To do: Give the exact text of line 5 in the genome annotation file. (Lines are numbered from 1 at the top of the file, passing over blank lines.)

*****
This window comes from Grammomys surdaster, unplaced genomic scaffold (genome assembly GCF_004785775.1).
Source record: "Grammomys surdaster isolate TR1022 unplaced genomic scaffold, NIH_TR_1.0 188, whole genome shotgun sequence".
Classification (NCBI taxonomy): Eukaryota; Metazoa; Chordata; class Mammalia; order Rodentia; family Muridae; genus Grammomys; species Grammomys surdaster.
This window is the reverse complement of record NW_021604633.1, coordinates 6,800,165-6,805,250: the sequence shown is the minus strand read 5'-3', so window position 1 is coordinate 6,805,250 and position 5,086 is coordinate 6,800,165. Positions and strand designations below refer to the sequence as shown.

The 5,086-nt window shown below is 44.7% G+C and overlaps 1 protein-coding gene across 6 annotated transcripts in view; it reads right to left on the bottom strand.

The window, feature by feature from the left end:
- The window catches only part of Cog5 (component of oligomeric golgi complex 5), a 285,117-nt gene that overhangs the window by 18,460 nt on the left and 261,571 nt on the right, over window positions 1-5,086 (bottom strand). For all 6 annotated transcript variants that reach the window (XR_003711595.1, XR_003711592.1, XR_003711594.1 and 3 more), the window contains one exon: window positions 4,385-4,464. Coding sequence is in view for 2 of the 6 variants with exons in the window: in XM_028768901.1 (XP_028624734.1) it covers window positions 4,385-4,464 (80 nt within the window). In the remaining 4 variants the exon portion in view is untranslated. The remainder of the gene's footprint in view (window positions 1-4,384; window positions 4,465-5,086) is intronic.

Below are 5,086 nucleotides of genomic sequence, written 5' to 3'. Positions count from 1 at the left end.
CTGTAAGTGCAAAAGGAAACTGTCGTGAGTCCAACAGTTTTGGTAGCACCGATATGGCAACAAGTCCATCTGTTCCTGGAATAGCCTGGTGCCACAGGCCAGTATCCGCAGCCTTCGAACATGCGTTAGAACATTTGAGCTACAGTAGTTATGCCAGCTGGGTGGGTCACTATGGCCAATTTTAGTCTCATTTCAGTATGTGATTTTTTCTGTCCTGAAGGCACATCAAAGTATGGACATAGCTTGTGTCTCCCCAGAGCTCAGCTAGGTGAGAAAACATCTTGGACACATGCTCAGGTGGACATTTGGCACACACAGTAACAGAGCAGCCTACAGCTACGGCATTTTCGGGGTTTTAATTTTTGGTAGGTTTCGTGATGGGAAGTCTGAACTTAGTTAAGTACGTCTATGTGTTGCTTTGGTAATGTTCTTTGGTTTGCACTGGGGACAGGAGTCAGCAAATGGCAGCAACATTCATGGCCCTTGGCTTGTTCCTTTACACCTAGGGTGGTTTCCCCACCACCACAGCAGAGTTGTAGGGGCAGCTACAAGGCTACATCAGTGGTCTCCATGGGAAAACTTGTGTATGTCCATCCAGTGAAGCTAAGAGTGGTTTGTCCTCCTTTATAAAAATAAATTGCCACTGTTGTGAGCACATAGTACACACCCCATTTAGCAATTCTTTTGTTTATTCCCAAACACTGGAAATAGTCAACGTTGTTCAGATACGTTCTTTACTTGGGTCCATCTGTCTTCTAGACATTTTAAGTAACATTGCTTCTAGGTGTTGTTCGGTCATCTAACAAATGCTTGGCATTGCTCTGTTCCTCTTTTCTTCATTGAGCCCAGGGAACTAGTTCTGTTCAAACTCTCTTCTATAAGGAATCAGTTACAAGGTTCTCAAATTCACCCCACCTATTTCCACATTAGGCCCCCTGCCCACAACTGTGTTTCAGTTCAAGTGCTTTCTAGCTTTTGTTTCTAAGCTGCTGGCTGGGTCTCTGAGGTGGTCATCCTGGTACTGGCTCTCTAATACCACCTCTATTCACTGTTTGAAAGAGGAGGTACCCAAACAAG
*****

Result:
The 5,086-nt window shown below is 44.7% G+C and overlaps 1 protein-coding gene across 6 annotated transcripts in view; it reads right to left on the bottom strand.